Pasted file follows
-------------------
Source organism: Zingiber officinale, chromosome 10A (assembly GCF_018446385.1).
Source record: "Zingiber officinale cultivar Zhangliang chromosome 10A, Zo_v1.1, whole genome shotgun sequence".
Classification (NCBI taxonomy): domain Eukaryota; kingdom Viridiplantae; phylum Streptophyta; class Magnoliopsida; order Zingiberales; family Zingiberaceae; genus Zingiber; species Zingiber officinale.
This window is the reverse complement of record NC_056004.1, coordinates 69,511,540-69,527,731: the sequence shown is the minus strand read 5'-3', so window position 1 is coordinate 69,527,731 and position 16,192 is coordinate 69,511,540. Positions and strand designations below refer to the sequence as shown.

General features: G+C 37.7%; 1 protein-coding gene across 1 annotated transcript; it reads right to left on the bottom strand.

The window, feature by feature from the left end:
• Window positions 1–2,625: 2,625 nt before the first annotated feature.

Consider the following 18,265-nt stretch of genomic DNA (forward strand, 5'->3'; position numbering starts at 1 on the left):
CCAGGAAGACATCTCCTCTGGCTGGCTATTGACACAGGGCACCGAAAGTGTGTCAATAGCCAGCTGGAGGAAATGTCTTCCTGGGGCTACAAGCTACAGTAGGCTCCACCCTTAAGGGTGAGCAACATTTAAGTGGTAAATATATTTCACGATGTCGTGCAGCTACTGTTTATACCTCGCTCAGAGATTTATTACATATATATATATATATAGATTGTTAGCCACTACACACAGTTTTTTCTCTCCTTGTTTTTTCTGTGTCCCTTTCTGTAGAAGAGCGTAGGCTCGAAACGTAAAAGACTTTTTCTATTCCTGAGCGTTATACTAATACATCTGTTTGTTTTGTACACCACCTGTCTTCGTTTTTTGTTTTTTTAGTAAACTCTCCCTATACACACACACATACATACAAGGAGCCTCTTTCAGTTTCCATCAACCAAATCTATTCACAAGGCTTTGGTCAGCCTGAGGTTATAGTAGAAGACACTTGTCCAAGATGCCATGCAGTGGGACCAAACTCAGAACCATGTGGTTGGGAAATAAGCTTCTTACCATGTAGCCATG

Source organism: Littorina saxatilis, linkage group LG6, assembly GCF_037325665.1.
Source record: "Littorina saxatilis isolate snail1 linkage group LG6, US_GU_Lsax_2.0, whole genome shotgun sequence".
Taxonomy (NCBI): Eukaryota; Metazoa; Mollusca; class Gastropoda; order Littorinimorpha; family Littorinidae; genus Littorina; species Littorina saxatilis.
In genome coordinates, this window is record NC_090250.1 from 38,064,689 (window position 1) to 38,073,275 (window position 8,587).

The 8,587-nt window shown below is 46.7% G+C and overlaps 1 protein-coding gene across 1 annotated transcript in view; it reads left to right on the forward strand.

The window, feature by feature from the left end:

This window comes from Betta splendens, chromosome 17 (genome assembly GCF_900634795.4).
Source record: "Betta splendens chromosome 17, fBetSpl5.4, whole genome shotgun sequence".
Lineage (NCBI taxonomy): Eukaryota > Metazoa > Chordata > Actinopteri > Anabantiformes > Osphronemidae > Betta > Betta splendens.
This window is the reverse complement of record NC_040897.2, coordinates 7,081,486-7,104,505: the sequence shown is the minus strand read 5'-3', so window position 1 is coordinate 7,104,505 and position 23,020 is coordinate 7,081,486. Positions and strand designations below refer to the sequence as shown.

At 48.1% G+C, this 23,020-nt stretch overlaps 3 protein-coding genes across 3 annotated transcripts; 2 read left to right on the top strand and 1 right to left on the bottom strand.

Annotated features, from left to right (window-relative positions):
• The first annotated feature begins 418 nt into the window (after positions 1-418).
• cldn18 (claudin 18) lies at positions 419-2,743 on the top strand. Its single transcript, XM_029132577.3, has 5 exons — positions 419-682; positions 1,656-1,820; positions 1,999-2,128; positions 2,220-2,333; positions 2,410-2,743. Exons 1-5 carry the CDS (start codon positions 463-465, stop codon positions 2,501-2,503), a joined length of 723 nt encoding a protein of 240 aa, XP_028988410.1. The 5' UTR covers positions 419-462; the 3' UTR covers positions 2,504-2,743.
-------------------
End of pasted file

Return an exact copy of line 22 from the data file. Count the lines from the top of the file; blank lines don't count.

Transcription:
• The first annotated feature begins 418 nt into the window (after positions 1-418).